Sears has been caught installing spyware that silently tracks all Internet usage – including banking logins, e-mail, and all web sites visited – in the name of a nonexistent online “community,” with virtually no disclosure of the invasive nature of the software. In fact, most people would not be aware that any software had been installed. Be careful out there!
Sears.com and KMart.com have been offering a chance to sign up for “My SHC Community,” ostensibly for a chance to give feedback to the retailers in a “dynamic and highly interactive on-line community.” After harvesting your personal information – name, e-mail, address, city, state, and age – software is silently installed with no indication onscreen that it has been installed or is continuously running. The “community” then disappears with no followup – no e-mail, no online forums, no popups, nothing – apparently in the hope that most people will forget about it.
The software is actually intercepting all Internet traffic from that computer and filtering it through a proxy server. According to one researcher, the proxy:
- 1. Monitors and transmits a copy of all Internet traffic going from and coming to the compromised system.
- 2. Monitors secure sessions (websites beginning with �https’), which may include shopping or banking sites.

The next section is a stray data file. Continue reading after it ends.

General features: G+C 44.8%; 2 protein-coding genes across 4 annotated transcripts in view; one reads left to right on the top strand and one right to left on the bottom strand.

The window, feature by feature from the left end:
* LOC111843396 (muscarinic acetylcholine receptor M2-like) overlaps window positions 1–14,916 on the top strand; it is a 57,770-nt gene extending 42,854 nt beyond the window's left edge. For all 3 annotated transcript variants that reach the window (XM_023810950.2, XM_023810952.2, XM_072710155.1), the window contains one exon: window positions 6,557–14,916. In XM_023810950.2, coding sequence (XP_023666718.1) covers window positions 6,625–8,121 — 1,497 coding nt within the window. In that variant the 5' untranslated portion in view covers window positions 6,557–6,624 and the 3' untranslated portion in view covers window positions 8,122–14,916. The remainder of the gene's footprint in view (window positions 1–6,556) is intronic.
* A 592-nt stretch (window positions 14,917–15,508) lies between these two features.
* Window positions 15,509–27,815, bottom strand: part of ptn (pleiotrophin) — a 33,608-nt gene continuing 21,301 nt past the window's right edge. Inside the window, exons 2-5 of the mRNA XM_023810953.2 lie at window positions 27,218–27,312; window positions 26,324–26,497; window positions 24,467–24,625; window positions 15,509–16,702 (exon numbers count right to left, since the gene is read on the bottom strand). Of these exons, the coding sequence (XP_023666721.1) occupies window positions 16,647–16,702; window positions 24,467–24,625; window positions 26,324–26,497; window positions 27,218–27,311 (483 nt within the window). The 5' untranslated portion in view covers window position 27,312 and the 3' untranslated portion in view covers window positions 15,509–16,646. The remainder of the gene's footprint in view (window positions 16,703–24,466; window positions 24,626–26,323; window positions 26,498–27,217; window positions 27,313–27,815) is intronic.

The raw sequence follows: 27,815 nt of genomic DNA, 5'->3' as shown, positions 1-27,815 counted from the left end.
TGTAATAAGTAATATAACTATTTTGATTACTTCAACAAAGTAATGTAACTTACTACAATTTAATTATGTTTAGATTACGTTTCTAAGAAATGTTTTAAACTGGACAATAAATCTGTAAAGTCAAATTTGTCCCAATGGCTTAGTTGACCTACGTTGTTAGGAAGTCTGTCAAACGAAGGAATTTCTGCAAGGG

- 3. Records and transmits “the pace and style with which you enter information online…”
- 4. Parses the header section of personal emails.
- 5. May combine any data intercepted with additional information like “select credit bureau information” and other sources like “consumer preference reporting companies or credit reporting agencies”.
“The personal information that you give myshccommunity.com when you register as well as any personal information that you give during the completion of a communication is stored in a confidential database owned by myshccommunity.com and is never delivered to a client. myshccommunity.com never sells your personal information to any company for any reason.”
In fact, all information is sent to ComScore, a well-known sleazy third-party marketing research firm.
Bad stuff. Sears is currently still trying to defend itself, although there’s enough of a fuss that I think you’ll see it step back and change the program to “clarify” things, or perhaps just kill it and walk away before things get worse.
We all have to be alert when we’re online, although an incident like this doesn’t mean we should be suspicious of all retailers, just Sears in particular. Although, come to think of it, I haven’t trusted Sears for a long time.